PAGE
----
Google shows renewed vigor with robust 4Q results

Google rides rising online ad sales to big 4Q (AP)
In this Jan. 14, 2010 file photo, a computer screen shows the company logo at Google's office in Hong Kong. Google Inc. releases fourth-quarter financial results Thursday, Jan. 21, 2010. (AP Photo/Kin Cheung, File)

(AP) -- Google Inc. appears to have regained its financial stride after wobbling through most of 2009.

The Internet search leader strutted its stuff in the fourth quarter, producing a profit that blew past analyst estimates while revenue growth accelerated from a leisurely stroll to a quickening gallop.

The results released late Thursday were driven by an upturn in Internet advertising, the main source of Google's income. More marketing generally coincides with an improving economy, or at least a feeling that things are getting better.

Google also is benefiting from media trends that are shifting more advertising from newspapers and broadcasters to the Internet.

"We are clearly not in a recession right now, but the pace of recovery is different in different markets," Patrick Pichette, Google's chief financial officer, said in a Thursday interview.

The United States so far appears to be bouncing back from the recession quicker than Europe, Pichette said.

Investors seemed disappointed with Google's fourth quarter, largely because the revenue only matched analyst forecasts instead of topping the predictions.

But the pendulum swung once the market had more time to digest the results.

By late Thursday, the company's shares were only 40 cents below their closing price of $582.98 after initially sagging by as much as $33.98, or nearly 6 percent, in extended trading. The shares have doubled in value since the stock market hit its lows last March.

Google made $1.97 billion, or $6.13 per share, in the final three months of 2009. That was up dramatically from income of $382 million at the same time in 2008, when Google's earnings were deflated by charges to reflect the eroding value of some investments.

Fourth-quarter revenue totaled $6.7 billion, a 17 percent increase from a year ago. It also marked the second consecutive quarter in which Google's year-over-year revenue growth has increased, returning the company to the trajectory it had been on before bogging down in the U.S. recession began in December 2007.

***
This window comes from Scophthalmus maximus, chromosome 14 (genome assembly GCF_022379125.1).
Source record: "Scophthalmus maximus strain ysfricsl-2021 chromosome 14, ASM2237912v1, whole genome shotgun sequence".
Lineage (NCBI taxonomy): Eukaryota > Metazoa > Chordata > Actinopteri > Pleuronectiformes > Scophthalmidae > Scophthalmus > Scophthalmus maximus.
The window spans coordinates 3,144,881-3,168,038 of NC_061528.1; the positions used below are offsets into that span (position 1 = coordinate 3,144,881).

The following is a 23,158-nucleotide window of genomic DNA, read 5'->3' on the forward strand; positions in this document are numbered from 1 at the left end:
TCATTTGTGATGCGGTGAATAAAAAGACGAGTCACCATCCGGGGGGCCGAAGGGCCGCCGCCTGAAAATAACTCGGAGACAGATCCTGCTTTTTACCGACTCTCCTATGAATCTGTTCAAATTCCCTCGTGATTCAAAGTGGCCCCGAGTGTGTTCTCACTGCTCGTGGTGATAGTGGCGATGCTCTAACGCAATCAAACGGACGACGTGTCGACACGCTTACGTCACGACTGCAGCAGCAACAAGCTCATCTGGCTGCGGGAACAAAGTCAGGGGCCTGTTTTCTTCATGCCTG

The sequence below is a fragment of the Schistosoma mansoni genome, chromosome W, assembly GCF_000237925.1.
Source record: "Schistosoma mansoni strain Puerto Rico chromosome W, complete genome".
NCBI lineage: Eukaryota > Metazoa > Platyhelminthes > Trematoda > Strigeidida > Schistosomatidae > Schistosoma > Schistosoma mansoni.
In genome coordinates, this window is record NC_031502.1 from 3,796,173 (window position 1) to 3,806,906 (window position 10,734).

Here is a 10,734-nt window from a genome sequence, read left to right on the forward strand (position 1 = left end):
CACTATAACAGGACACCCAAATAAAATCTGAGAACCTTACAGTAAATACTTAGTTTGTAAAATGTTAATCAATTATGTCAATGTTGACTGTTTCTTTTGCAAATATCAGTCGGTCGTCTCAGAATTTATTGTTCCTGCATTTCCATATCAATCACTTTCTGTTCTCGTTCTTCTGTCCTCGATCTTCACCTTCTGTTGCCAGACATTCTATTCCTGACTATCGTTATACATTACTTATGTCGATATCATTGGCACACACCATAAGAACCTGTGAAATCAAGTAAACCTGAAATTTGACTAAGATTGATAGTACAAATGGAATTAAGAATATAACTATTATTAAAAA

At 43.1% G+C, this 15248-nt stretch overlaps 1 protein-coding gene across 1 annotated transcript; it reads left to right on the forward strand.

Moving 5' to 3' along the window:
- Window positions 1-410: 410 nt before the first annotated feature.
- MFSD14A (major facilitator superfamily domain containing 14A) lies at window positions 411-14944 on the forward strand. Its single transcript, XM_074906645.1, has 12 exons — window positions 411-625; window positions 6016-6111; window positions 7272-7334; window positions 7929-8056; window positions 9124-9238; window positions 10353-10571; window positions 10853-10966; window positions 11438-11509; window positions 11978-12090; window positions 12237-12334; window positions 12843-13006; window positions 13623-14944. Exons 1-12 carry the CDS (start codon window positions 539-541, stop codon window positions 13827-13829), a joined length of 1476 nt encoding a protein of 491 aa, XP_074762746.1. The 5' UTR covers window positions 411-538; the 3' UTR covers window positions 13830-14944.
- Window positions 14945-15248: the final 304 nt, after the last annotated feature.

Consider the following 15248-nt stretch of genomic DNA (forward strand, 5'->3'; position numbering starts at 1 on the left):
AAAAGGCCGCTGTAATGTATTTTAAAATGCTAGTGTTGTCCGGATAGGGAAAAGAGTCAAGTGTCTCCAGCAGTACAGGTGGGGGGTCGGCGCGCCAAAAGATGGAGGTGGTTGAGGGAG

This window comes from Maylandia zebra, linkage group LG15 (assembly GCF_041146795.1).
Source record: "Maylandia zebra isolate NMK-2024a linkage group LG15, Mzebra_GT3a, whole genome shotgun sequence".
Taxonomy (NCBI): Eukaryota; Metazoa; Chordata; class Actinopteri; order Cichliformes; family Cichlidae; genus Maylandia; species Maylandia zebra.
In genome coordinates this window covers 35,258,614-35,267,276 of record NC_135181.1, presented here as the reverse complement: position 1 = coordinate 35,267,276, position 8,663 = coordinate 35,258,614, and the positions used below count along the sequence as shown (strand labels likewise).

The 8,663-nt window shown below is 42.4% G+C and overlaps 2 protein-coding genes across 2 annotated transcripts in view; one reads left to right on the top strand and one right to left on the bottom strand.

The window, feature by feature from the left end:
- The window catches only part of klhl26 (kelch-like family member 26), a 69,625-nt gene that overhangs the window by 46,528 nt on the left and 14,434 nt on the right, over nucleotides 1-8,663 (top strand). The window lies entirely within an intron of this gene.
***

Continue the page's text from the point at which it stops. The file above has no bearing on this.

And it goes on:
"There's some sense of normalcy," Pichette said.

Analysts think Google's revenue could rise by about 20 percent this year - up from about 9 percent in 2009.

The brightening outlook has encouraged Google to loosen its pursestrings to hire more employees, make more acquisitions and mine new business opportunities such as mobile phones. Investors aren't thrilled with that commitment because Google won't say how much it's prepared to spend, raising worries that its profit margins might not expand as much as its revenue this year.

Google added 170 workers in the fourth quarter, bringing its payroll to 19,835 employees. If it can find enough qualified candidates, Google would like to hire about 2,000 workers this year, with an emphasis on engineering and ad sales, Pichette said.

Eric Schmidt, Google's chief executive, told investors in the conference call that the company will likely make at least one acquisition per month, "some big, more small." The company's biggest pending acquisition is a proposed deal to buy AdMob, a mobile advertising service, for $750 million.

Google's recent decision to sell a mobile phone, called Nexus One, has been particularly vexing for investors because the costs to promote and support the device could be greater than the revenue it brings in for the forseeable future, said Signal Hill Group analyst Todd Greenwald.

If nothing else, the fourth-quarter performance is likely to give people something to talk about other than Google's threat to shut down its China-based search engine and perhaps pull out of the world's most populous country in a dispute over censorship and computer security.

Schmidt didn't say anything new about Google's uncertain future in China during a conference call with analysts. He reiterated that Google hopes to find a way to maintain a presence in China while emphasizing the company intends to stop censoring search results in the country within "a reasonably short time." That plan conflicts with China's restrictions against showing content that the government deems subversive or pornographic.

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